Co-ops formed by small businesses present a different set of problems. Intended to pool purchasing power and risk, some enroll only employers with healthy workers. Others permit only self-insured companies to join. And some are multi-state.

Finally, notes Rick Curtis, president of the Washington, D.C.-based Institute for Health Policy Solutions, lawmakers may simply want to establish uniform health insurance consumer protection for all Americans.

What will Congress do? Last year, insurance reforms were considered the easy part of remaking the health-care system. Sentiment against insurers and their most egregious discriminatory practices was strong. But despite some political momentum, it’s becoming increasingly evident they won’t be easy to enact this year.

For one thing, some conservative Republicans are bound to notice sooner or later that reform entails sweeping federal regulation of a major industry. Granted, it’s an industry that is already regulated thoroughly by the states. But the political impetus in Washington since last November has been to devolve control to the states, not the other way around.

For another, once the issue takes the national political stage, those who benefit from experience rating could fight fiercely to preserve the status quo. Several groups representing small insurers (notably, not the Health Insurance Association of America) have already come out with ads saying that guaranteed issue is tantamount to guaranteed premium hikes for many small businesses.

The lack of hard evidence from the states could complicate matters further. But lawmakers don’t always demand results from the “laboratories of democracy.” Sometimes it’s sufficient that the states have taken action, even if those actions haven’t yielded substantial benefit

Writing in the Spring 1995 issue of the journal, Health Affairs, Judy Feder and Larry Levitt, both of the Department of Health and Human Services, warn that we could see a replay of last year’s conflicts when the debate on incremental changes gets down to brass tacks: “The fact is that the specifics of insurance reform are highly controversial.”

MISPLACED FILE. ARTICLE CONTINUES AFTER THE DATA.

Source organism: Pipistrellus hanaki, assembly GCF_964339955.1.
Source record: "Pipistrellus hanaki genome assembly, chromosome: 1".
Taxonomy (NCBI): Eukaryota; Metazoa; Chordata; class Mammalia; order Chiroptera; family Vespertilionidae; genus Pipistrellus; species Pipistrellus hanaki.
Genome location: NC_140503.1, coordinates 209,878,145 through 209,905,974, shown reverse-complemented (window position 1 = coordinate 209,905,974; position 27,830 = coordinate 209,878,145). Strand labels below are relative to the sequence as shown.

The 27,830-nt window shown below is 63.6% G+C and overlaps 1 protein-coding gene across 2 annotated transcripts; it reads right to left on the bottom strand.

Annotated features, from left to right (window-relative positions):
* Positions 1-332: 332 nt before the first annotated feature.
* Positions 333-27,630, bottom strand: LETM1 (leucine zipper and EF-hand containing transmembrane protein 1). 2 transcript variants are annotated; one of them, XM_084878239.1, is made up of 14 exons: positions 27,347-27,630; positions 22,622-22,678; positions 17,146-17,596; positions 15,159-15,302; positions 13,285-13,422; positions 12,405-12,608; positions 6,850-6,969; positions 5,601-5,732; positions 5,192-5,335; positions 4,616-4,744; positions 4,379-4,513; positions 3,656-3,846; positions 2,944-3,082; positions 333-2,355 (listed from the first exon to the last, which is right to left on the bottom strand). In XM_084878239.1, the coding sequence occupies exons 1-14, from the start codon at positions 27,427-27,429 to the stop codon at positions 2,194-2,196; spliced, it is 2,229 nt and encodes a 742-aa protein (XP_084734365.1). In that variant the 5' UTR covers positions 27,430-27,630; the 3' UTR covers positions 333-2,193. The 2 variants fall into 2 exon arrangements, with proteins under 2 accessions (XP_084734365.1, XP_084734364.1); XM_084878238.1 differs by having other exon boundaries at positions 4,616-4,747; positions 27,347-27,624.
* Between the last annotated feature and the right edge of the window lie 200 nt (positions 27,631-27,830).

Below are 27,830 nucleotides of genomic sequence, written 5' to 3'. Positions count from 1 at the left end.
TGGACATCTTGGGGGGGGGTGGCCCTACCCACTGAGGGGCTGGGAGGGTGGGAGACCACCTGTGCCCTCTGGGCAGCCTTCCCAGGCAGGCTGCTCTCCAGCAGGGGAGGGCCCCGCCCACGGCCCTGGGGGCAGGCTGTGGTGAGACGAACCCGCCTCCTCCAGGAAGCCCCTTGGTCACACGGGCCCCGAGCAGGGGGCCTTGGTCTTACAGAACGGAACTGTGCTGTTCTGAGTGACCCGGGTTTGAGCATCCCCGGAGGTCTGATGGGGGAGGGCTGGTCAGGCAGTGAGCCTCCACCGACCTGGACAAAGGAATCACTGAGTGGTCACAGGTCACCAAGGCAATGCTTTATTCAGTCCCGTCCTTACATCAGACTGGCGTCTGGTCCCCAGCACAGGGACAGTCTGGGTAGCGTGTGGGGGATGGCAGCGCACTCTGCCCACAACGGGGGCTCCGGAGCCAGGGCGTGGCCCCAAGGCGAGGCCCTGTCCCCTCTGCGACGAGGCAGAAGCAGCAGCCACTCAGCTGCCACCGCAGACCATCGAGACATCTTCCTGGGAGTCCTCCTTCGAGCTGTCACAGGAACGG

A bold Congress acting decisively and with bipartisan consensus could cut its way through both the political morass that ERISA will pose and the more pedantic but equally confusing sludge that insurance market reform will present. But it’s also possible that ERISA will evolve into the political “third rail” of incremental health reform: Touch it and you die.

Working in favor of action this year is the fact that insurance reforms don’t cost the federal government any money. In addition, Republicans want badly to deliver what Clinton couldn’t. The outcome of the budget and Medicare/Medicaid battles now underway will also determine the political dynamic on health issues for the remainder of the year. In all, it may be another summer of health-care discontent in Washington. [TABULAR DATA OMITTED]

Insurance reforms:

A glossary of key measures

Community rating

Requires insurers to charge all employers in a defined community the same premium, despite variations in actuarial risk, age composition, or health status; allows family status to be used in rate setting, however.

Fair market practices

Prohibit insurers from giving brokers explicit incentives or penalties to sell only to low-risk employers.

Guaranteed issue

Requires small-group insurers to offer coverage to any employer that applies regardless of the present health of its employees.

Guaranteed portability

Allows people who switch jobs and/or insurers to have continuous coverage without fulfilling a new waiting period for pre-existing conditions.

Guaranteed renewal

Requires renewal of coverage for previously insured employers; prohibits cancellation of a policy because of changes in enrollees’ health status or submission of claims.

Modified community rating

Prohibits insurers from using the health status, actuarial risk profile, or claims experience of individual employers to set premium rates. Permits the use of demographic factors, within limits.

NAIC rating model

Permits insurers to form up to nine classes of risk; limits the difference between highest and lowest rates to 25 percent within classes and the variation between classes to 20 percent (adopted by the National Association of Insurance Commissioners).

Pre-existing condition exclusions

Specify the maximum period of time–typically, six or 12 months– that an insurer can exclude a new policyholder from coverage for care relating to a condition he has had diagnosed or been treated for in the past.

Rate bands

Limit the difference between the lowest and highest premium rates an insurer can charge. Allow risk factors and prior experience to be used in setting rates.


Either requires or allows insurers to take out their own policies as protection against excessive loss in the event of unanticipated large claims.

Source: Intergovernmental Health Policy Project; The George Washington University, Washington, D.C.

Linda Loranger writes frequently about health care. She lives in Washington, D.C.

COPYRIGHT 1995 A Thomson Healthcare Company